Most cases of perioperative acute coronary syndrome (PACS) present with silent angina (> 80%) shortly after the surgical procedure, of the non-Q wave type, with depression of the ST segment, being frequently preceded by tachycardia. These factors suggest that PACS results primarily from an increase in myocardial work. The PACS is often masked by the postoperative pain, administration of analgesics and/or gastric distention 1,2. Ischemia usually occurs at the end of the procedure or upon awakening from anesthesia, when there is an increase in sympathetic tonus (tachycardia and hypertension) associated with a proclotting activity 3. Anemia, pain, and hypothermia also contribute for the genesis of PACS.

Several prospective studies have demonstrated that patients with coronary artery disease seem to benefit from the preoperative administration of beta-blockers, because these drugs have proved to be effective on the prevention of ischemia and even death2-7. A meta-analysis published recently concluded that the preoperative administration of beta-blockers reduces the incidence of myocardial ischemia in 65% and infarction in 56% of the cases 8. Several of their effects, cardiovascular or not (antiarrhythmic, anti-inflammatory, and protection against apoptosis) are associated with the cardiac protection of beta-blockers. These drugs decrease the consumption of oxygen by decreasing the heart rate, preload, postload, and contractility. In surgical interventions that lead to wide variations in blood volume, atenolol, a hydrophilic drug, seems to be more stable than propranolol because the pharmacokinetics of the first is not influenced as much by changes in the volume of distribution 9.

Other promising drugs on decreasing PACS include the a2-adrenergic agonists 10 and the statins. Statins stabilize the atherosclerotic plaque and decrease the inflammatory reaction 11. The discontinuation of aspirin, before non-cardiac surgeries, has been frequently questioned because its anti-inflammatory and antithrombotic effects seem to overcome its interference in platelet aggregation.

The patient described here had an increased risk for postoperative ischemia (hypertension) and underwent a surgical procedure in which the hemodynamic changes are profound – peritoneal insufflation with CO2 decreases venous return and increases postload, increasing workload even more. Beta-blockers were not administered and aspirin was discontinued during his preoperative preparation.

Another factor to consider is that increasing the dose of remifentanil during a hypertensive crisis might have induced the complete atrioventricular block, and this might have been the primary event leading to myocardial ischemia. There are two reports of severe bradycardia associated with remifentanil 12,13. All these factors might have contributed for the genesis of the myocardial ischemia in this patient.



01. Priebe HJ – Perioperative myocardial infarction aetiology and prevention. Br J Anaesth, 2005;95:3-19.        [ Links ]

02. Priebe HJ – Triggers of perioperative myocardial ischaemia and infarction. Br J Anaesth, 2004;93:9-20.        [ Links ]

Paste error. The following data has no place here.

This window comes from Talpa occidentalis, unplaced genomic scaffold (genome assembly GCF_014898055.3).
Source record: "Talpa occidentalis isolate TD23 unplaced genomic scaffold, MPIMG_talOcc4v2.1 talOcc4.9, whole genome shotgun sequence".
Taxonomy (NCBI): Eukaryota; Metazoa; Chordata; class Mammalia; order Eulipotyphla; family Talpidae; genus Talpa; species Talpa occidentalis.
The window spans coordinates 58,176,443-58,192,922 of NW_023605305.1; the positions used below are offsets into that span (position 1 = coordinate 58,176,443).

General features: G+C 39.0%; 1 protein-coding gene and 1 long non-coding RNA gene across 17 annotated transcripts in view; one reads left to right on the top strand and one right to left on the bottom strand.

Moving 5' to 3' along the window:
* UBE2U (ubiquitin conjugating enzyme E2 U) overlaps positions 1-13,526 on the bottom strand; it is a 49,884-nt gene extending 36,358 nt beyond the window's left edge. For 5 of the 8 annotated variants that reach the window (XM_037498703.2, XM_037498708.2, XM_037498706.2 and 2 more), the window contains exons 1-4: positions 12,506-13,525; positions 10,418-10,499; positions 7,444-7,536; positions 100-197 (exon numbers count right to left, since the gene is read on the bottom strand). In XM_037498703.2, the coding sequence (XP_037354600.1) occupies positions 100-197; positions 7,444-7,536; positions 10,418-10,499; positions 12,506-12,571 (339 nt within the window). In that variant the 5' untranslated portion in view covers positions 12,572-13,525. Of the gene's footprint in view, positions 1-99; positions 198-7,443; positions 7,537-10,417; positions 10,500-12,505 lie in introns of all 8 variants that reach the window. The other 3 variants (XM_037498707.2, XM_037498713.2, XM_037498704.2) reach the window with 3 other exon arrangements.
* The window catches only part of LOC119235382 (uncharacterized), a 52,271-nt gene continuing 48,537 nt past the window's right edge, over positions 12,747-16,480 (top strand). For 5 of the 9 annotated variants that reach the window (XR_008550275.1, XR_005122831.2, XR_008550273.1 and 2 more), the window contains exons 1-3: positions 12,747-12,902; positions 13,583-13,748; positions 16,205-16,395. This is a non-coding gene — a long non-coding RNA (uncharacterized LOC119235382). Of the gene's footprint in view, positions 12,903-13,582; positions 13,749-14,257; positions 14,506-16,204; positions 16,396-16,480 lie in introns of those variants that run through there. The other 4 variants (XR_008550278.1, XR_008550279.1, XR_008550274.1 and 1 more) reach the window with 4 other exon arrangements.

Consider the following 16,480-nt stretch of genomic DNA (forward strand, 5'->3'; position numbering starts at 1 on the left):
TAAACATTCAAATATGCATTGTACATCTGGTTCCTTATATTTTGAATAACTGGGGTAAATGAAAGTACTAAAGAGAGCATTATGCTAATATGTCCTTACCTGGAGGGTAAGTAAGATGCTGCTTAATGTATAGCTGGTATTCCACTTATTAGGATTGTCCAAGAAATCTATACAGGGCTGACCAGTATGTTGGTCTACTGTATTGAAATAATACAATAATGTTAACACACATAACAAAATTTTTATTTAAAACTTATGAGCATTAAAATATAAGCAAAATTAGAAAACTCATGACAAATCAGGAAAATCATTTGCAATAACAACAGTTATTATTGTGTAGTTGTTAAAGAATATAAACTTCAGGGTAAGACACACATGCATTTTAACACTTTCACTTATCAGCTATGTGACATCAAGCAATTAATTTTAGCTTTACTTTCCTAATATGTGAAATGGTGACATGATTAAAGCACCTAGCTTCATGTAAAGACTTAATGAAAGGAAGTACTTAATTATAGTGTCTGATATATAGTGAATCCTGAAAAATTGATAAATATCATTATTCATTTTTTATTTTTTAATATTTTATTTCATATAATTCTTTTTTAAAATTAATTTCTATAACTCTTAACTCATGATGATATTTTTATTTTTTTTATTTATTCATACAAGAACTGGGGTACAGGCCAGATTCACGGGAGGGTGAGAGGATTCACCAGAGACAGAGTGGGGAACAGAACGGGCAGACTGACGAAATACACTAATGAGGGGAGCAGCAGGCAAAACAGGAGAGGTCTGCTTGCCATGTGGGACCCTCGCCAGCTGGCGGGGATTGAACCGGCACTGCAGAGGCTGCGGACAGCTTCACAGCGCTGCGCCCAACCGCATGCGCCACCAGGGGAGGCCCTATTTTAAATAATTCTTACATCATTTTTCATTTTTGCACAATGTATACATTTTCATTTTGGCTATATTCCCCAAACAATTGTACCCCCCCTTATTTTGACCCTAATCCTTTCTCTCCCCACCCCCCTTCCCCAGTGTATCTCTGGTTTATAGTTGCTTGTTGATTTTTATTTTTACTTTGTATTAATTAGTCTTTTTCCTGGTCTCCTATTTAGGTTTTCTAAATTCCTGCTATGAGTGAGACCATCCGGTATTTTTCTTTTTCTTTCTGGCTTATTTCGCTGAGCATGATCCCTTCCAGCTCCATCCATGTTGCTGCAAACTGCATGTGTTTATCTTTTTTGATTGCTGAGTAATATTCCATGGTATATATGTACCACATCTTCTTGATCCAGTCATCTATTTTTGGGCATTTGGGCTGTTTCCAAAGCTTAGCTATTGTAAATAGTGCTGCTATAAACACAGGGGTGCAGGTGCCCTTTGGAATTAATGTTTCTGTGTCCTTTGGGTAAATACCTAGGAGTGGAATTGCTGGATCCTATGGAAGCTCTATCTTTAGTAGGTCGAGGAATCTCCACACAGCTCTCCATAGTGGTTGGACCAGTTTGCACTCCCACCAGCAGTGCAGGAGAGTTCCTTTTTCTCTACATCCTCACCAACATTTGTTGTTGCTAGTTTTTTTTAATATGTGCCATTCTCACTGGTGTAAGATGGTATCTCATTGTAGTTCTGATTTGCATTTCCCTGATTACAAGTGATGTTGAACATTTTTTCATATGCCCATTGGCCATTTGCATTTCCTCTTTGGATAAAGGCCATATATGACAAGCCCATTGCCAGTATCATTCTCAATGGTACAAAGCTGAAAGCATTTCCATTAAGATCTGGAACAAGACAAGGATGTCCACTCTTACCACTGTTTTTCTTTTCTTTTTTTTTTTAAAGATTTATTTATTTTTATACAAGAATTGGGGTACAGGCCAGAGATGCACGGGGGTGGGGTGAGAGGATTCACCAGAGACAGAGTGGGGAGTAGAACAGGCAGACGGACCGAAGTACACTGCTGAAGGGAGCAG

03. Schouten O, Shaw LJ, Boersma E et al. – A meta-analysis of safety and effectiveness of perioperative beta-blocker use for the prevention of cardiac events in different types of noncardiac surgery. Coron Artery Dis, 2006;17:173-179.        [ Links ]

04. Lindenauer PK, Pekow P, Wang K et al. – Perioperative beta-blocker therapy and mortality after major noncardiac surgery. N Engl J Med. 2005;353:349-361.        [ Links ]

05. McGory ML, Maggard MA, Ko CY – A meta-analysis of perioperative beta blockade: what is the actual risk reduction? Surgery, 2005;138:171-179.        [ Links ]

06. Ramos G, Ramos Filho J, Pereira E – Avaliação e preparo pré-operatório do portador de doença das artérias coronárias. Rev Bras Anestesiol, 2001;51:548-557.        [ Links ]

07. Bosco FAP, Braz JRC – Beta-bloqueadores em Anestesiologia: aspectos farmacológicos e clínicos. Rev Bras Anestesiol, 2001; 51:431-447.        [ Links ]

08. Dunn PF, Landesberg G – Perioperative beta-blocker therapy and mortality. N Engl J Med, 2005;8:2513-2515.        [ Links ]

09. Carmona MJC, Pereira VA, Bertolini M et al. – Atenolol and propranol pharmacokinetics changes in patients undergoing coronary artery bypass surgery. Eur J Anaesth, 2003;20:A530.        [ Links ]

10. Wijeysundera DN, Naik JS, Beattie WS – Alpha-2 adrenergic agonists to prevent perioperative cardiovascular complications: a meta-analysis. Am J Med, 2003;114:742752.        [ Links ]

11. Schouten O, Poldermans D – Statins in the prevention of perioperative cardiovascular complications. Curr Opin Anaesthesiol, 2005;18:51-55.        [ Links ]

12. Reid JE, Mirakhur RK – Bradycardia after administration of remifentanil. Br J Anaesth, 2000;84:422-423.        [ Links ]

13. Souza G, Lewis MC, Terriet MF – Severe bradycardia after remifentanil. Anesthesiology, 1997;87:1019-1020.        [ Links ]



Correspondence to:
Adriano Bechara de Souza Hobaika
Rua Desembargador Jorge Fontana, 214/2502 – Belvedere
30320-670 Belo Horizonte, MG

Submitted em 21 de junho de 2006
Accepted para publicação em 18 de abril de 2007



* Received from Hospital SOCOR

Creative Commons License All the contents of this journal, except where otherwise noted, is licensed under a Creative Commons Attribution License